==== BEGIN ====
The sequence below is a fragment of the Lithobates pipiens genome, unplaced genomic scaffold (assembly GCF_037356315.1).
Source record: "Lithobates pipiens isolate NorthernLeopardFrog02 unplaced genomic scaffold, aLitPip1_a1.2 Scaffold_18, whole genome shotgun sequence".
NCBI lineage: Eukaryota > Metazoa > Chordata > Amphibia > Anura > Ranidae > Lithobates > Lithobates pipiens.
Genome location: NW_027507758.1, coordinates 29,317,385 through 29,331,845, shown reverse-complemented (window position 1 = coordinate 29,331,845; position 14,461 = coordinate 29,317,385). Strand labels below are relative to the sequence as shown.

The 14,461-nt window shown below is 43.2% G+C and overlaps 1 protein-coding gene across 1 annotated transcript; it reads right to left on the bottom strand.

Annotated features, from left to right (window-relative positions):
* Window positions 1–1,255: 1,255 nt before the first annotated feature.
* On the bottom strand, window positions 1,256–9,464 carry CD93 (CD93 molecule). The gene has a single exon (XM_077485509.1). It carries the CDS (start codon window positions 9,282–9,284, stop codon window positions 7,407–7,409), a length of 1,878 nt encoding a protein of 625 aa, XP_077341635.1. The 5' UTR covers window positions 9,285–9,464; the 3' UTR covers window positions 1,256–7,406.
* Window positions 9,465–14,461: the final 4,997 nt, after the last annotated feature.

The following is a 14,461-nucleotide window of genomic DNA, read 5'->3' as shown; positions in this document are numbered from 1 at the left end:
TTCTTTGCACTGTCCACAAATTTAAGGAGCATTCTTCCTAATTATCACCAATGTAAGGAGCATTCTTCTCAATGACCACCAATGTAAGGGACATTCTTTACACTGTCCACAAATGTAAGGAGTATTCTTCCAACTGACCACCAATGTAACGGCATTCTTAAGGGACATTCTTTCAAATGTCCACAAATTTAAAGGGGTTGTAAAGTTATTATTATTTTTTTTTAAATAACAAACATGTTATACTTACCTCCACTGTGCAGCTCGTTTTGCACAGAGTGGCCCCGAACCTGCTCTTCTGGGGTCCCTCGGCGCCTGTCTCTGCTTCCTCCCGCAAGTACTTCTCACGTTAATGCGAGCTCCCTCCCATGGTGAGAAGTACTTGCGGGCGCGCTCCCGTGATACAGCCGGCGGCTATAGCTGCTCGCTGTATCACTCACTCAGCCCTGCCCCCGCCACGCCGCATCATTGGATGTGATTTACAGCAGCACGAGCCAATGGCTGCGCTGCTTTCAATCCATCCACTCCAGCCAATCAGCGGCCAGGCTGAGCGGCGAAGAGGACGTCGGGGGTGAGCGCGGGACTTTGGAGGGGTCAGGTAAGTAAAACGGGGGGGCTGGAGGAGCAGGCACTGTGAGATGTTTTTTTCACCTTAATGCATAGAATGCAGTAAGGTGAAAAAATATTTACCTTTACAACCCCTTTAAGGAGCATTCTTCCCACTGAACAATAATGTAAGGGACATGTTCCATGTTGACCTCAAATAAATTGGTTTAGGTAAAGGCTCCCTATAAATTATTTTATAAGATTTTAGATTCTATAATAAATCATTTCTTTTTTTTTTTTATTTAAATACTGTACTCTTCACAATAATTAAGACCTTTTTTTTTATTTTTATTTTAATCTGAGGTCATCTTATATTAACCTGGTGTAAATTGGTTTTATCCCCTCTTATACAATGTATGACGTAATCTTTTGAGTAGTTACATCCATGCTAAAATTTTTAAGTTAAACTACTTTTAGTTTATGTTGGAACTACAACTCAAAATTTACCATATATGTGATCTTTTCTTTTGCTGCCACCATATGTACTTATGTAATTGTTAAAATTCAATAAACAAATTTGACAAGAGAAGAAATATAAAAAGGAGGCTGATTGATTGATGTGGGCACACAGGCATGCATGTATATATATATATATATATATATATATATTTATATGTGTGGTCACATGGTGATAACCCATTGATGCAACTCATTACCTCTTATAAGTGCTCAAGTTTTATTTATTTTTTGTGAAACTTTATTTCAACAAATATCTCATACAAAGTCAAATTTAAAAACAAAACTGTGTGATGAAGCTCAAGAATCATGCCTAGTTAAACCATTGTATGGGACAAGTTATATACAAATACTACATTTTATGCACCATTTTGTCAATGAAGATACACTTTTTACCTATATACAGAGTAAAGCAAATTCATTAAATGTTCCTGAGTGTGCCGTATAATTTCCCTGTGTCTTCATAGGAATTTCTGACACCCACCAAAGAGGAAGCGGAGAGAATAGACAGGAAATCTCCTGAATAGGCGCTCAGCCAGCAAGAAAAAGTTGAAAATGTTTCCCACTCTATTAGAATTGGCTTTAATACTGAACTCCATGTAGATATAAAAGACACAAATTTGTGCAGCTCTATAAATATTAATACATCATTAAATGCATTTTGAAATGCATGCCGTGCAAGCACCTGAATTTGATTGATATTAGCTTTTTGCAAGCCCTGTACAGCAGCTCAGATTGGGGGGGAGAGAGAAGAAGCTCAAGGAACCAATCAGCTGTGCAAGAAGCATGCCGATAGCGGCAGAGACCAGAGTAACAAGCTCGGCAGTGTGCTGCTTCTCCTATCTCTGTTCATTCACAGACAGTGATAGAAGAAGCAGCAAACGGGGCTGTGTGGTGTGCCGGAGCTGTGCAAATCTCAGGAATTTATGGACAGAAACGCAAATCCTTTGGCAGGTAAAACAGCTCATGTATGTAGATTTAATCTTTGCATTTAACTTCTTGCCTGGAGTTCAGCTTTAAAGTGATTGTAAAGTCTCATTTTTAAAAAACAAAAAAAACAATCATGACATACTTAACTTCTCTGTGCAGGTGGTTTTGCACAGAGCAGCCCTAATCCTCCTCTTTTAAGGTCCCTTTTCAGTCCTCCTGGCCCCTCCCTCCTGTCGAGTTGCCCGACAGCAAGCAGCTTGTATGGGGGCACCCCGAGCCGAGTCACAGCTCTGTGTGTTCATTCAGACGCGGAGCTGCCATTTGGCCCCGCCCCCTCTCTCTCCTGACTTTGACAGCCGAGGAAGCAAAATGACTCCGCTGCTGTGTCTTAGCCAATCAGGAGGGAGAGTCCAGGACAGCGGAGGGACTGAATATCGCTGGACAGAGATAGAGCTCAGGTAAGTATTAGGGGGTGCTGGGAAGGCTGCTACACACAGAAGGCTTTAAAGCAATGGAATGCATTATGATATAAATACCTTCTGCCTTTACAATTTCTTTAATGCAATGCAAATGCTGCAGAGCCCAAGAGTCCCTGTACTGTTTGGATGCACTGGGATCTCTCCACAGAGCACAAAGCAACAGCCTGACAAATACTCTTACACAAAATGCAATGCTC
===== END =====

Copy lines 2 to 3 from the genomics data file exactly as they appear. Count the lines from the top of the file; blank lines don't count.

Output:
Source record: "Lithobates pipiens isolate NorthernLeopardFrog02 unplaced genomic scaffold, aLitPip1_a1.2 Scaffold_18, whole genome shotgun sequence".
NCBI lineage: Eukaryota > Metazoa > Chordata > Amphibia > Anura > Ranidae > Lithobates > Lithobates pipiens.